How John Fetterman beat Dr. Oz in Pennsylvania

hHere’s how John Fetterman won the all-important Pennsylvania Senate seat for Democrats: He knew Pennsylvania.

It’s the Fetterman formula: down-to-earth atmosphere, plus rural outreach, plus pro-labor Democratic politics with some progressive accents (like support for eliminating filibusters.)

He knew Pennsylvania voters would respond to a candidate who looked like a Pennsylvanian who shopped at their grocery stores and supported their sports teams, shared their inside jokes and raised their family the way they raised theirs. He knew they would react badly to his opponent, Dr. Mehmet Oz, a wily TV doctor from New Jersey. And he knew how to reach those voters; by going to meet them where they live, even when it is outside the traditional Democratic strongholds of Philadelphia and Pittsburgh, a district-wide strategy that allowed him to boost numbers in traditionally red areas and reduce Oz margins in Trump country.

Fetterman win on vibes; when a stroke prevented him from campaigning that summer, he flooded the Internet with memes mocking Dr. Oz as a backward millionaire from another state, taking every opportunity to remind Pennsylvania voters that Oz was not one of them. Once back on the trail, he ran on volume, resuming his district-wide approach, visiting every corner of the state where Democrats rarely go. His goal was simply to do better than the other Democrats who didn’t even bother to visit him. Fetterman ended up besting Biden by 8 to 10 points in some of the rural counties, even if he didn’t win them outright.

Supporters of John Fetterman react at a midterm election watch party in Pittsburgh, Nov. 8, 2022. (Angela Weiss—AFP/Getty Images)

Supporters of John Fetterman react at a midterm election watch party in Pittsburgh, Nov. 8, 2022.

Angela Weiss—AFP/Getty Images

The race was so close that no one expected the results of the Pennsylvania election so early; Fetterman’s own campaign even released a memo warning that it could take days to count the votes in Philadelphia. So when he showed up to speak to supporters at his election night event in Pittsburgh, shortly after the polls called around 1 a.m., he seemed a little taken aback. “I’m not really sure what to say right now,” he said. “What’s up, like it’s 1:30 in the morning and you’re still here waiting?

“We started this campaign almost two years ago, and we had our tagline, it’s on every one of these signs: every county, every vote,” he said. “And that’s exactly what happened. We jammed them. We held the line. I never expected that we would turn these red counties into blue, but we did what we had to do.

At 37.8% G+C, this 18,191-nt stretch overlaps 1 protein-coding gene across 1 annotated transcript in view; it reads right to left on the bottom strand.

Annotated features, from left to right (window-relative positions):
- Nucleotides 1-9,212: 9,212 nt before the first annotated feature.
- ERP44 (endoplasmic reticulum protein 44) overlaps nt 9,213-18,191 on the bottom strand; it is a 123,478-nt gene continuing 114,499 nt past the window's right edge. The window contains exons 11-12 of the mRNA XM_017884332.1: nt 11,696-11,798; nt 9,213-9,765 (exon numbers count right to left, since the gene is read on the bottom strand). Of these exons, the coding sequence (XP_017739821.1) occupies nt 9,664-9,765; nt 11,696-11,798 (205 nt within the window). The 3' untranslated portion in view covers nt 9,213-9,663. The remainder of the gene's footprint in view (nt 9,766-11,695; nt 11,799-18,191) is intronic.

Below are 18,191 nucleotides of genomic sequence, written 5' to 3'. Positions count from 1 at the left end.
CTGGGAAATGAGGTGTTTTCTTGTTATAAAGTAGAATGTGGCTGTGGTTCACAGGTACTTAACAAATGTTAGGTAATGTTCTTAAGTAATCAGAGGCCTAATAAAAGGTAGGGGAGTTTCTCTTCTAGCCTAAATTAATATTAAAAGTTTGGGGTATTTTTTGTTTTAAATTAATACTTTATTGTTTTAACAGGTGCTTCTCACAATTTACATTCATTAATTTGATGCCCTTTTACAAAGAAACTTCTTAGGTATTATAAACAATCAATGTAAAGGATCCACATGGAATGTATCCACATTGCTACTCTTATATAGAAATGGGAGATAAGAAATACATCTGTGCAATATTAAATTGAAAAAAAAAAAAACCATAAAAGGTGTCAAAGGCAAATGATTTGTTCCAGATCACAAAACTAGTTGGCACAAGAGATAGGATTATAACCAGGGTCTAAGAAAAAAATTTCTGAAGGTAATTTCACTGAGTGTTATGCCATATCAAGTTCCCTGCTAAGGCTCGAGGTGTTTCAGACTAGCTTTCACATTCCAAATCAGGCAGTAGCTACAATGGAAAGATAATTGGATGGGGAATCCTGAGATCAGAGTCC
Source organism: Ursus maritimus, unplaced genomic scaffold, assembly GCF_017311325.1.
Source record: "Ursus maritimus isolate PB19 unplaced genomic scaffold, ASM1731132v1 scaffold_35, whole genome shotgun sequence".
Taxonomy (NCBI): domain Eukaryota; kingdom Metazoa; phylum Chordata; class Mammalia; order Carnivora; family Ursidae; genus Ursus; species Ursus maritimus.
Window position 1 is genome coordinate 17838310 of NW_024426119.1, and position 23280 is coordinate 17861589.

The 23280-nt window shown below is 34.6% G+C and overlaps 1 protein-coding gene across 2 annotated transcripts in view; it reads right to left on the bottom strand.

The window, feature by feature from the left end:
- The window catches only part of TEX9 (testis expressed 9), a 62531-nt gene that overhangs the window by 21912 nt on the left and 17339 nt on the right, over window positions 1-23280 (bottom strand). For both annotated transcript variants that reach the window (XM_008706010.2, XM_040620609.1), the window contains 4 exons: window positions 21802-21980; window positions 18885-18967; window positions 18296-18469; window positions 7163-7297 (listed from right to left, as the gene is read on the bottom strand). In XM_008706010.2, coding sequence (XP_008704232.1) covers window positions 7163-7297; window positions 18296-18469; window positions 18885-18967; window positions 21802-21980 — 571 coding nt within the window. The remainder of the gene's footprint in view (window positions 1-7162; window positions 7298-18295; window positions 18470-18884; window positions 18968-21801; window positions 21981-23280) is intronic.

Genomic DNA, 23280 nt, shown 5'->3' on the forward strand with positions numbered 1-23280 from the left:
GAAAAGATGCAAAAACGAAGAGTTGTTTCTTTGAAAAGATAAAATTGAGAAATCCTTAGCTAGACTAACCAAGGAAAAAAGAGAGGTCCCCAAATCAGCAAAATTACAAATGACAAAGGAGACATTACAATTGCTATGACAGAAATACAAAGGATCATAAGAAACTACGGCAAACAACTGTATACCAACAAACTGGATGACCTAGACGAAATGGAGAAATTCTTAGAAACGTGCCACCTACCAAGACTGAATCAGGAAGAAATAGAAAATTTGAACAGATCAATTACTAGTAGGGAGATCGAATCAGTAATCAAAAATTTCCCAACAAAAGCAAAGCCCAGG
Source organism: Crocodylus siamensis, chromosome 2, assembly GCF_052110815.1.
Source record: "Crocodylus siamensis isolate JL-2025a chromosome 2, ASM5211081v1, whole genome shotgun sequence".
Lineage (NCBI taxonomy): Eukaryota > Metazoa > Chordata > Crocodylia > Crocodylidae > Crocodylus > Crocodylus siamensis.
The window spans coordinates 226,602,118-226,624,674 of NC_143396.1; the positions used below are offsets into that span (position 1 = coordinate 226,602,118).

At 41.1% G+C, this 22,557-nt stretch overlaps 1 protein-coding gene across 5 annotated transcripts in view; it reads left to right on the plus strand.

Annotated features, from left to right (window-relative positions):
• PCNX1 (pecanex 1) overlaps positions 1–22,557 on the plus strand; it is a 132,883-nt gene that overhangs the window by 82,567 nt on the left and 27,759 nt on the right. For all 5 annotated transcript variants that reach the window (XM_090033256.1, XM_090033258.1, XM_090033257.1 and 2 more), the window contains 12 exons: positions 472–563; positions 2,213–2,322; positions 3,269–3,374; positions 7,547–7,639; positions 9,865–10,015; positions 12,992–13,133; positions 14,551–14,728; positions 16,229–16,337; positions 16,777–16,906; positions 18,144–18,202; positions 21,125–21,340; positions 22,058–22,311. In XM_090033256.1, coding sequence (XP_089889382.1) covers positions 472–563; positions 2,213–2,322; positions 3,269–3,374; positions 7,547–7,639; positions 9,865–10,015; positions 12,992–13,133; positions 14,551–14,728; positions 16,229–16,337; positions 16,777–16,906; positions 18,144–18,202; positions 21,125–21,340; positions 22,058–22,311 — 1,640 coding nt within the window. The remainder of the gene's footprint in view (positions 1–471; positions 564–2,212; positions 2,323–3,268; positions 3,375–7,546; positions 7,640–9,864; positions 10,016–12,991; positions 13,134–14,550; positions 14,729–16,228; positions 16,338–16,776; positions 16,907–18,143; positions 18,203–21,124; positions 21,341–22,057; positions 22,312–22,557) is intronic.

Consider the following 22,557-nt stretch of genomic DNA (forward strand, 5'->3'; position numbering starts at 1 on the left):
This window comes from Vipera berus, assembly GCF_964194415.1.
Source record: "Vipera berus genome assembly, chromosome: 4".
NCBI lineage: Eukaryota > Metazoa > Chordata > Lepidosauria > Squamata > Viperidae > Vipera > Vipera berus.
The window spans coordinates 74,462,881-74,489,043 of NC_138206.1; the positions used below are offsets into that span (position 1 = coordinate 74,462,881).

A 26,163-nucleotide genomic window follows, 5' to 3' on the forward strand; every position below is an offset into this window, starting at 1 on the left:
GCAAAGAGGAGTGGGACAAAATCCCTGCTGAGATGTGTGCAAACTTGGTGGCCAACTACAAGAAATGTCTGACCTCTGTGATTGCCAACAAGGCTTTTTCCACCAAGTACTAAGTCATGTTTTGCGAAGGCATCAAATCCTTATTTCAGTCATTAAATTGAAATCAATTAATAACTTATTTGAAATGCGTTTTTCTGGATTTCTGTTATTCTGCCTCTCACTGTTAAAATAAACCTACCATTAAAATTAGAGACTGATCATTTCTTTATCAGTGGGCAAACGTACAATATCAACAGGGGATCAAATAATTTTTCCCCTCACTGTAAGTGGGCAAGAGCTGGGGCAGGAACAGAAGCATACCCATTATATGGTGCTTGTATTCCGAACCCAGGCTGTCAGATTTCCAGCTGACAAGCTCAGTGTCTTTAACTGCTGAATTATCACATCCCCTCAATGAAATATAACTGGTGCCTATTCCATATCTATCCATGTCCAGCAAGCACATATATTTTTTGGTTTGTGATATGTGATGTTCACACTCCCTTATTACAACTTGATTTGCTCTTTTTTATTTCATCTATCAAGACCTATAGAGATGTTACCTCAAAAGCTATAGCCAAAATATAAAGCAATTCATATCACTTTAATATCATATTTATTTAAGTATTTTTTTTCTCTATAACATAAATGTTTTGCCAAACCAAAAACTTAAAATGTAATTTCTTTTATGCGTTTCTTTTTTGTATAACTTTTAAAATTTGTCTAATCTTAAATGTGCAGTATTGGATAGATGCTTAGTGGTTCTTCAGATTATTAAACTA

Fetterman has been pushing a version of this strategy for years, a style of economic populism that is far more concerned with personality than policy. It’s about being someone that ordinary voters can relate to, and then showing yourself where they live so they can see for themselves. Fetterman has long believed that the left-moderate divide that often stymies Democrats is a Washington invention, and that most voters don’t vote on policy documents or ideological positioning. Instead, he won as a fairly straightforward pro-Labour Democrat; he supports raising the minimum wage, creating more union jobs by “making things” in America, and protecting abortion rights and democracy.

“People assume everyone reads Ezra Klein,” Fetterman told me in an interview earlier this year. But for most voters, “it’s not like they have documents laying out their position.” Instead, he believes, voters decide on a “visceral” sense of whether “this is someone they believe is a good person or will be honest at the end of the day.”

Ultimately, despite a stroke that sidelined him at a critical moment and a shaky debate performance that led many observers to write off his campaign, voters retained that feeling for Fetterman.

“This campaign is about fighting for everyone who has ever been taken down, who has come back,” he said in his acceptance speech. “This race is about the future of every community across Pennsylvania. For every small town or person who has ever felt left out, for every job that has ever been lost, for every factory that has ever closed, for every person who worked hard but never got ahead.”

Some Democrats already see Fetterman’s formula as a model for how Democrats can win in conservative districts. Now it’s up to them to see if anyone else can follow in his footsteps.

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Write to Charlotte Alter c [email protected].

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